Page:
By Jonathan Davies

UK plc posted its weakest revenues and profits performance since 2008 last year, according to stockbrokers The Share Centre.

Total revenues for FTSE 350 in the year ending December 2014 were £1.44 trillion, down £116 billion or 7.7% on the previous year.

Falling oil prices, low commodity prices and weak global economic growth all hit revenues in the UK stock market’s three largest sectors — oil, mining and banking. The oil sector lost £63bn, the banking sector was down £24bn and mining companies were down £23bn. The strength of sterling in 2014 also took its toll, especially for companies that report in dollars. One third of the total decline in revenues was due to the higher value of sterling.

The decline was mirrored in company profits. Gross profits totaled £208.4bn, representing a fall of 11.7% on a like for like basis. Twenty-one sectors saw operating profits fall, compared to nine reporting a rise — the weakest ratio since at least 2007. Overall, operating profits fell by a fifth (down 18.4% like for like), declining to £91.3bn — a drop of over £20bn.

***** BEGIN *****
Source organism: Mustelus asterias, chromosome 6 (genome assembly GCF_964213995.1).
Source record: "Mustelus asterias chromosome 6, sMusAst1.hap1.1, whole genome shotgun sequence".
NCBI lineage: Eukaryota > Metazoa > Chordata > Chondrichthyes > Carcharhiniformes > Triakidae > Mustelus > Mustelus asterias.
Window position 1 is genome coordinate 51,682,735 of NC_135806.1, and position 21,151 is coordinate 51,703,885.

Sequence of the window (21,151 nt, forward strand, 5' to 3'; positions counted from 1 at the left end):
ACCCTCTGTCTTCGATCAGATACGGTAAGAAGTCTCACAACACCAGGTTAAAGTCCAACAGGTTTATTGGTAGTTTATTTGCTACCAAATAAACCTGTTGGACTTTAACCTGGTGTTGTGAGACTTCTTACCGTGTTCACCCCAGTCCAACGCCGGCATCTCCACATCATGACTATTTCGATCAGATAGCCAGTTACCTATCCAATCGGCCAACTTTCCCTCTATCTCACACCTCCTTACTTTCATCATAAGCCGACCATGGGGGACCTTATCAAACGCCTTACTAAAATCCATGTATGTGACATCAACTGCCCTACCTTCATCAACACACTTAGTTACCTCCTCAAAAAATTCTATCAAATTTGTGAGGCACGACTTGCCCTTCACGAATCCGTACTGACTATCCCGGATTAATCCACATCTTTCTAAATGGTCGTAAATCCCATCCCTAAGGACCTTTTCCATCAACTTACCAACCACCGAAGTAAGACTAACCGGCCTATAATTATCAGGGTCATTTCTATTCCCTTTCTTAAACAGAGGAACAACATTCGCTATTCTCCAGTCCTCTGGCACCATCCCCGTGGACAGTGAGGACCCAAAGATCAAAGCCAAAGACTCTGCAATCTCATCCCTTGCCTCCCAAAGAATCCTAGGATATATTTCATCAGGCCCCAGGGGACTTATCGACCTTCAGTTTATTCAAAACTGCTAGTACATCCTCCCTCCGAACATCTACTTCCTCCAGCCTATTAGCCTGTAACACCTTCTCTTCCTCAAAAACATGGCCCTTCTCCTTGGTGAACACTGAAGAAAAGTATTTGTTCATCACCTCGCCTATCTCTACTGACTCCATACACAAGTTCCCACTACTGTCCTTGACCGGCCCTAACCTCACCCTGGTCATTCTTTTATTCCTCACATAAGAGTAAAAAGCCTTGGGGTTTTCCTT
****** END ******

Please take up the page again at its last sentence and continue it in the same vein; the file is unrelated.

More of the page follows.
Helal Miah, investment research analyst at The Share Centre, said: “The goliaths in the FTSE 100 came under intense pressure from a potent cocktail of negative currency effects, falling oil prices and spluttering global growth in 2014. This has taken its toll on results across the UK stock market, with company profits at their lowest level in six years.

“The worst should now be behind us. Oil prices will continue to challenge the sector, and the eurozone remains a concern. However, the pound has now fallen sharply against the dollar, which will boost the results of the UK’s largest companies and the financial sector should continue to strengthen. With the domestic economy recovering healthily, alongside real household incomes now rising, we believe profits should increase strongly, especially for mid-caps in more domestically orientated sectors.

“With the UK index so concentrated in the oil, mining and large banks, the index is actually far less diversified than in many other countries. If challenging global trends hit simultaneously, as we saw last year, investors focused on the UK index can be left exposed and facing more risk than expected. It’s crucial to be diversified throughout different sectors and size companies, not least because it will allow greater exposure to faster growing, domestically sensitive companies.”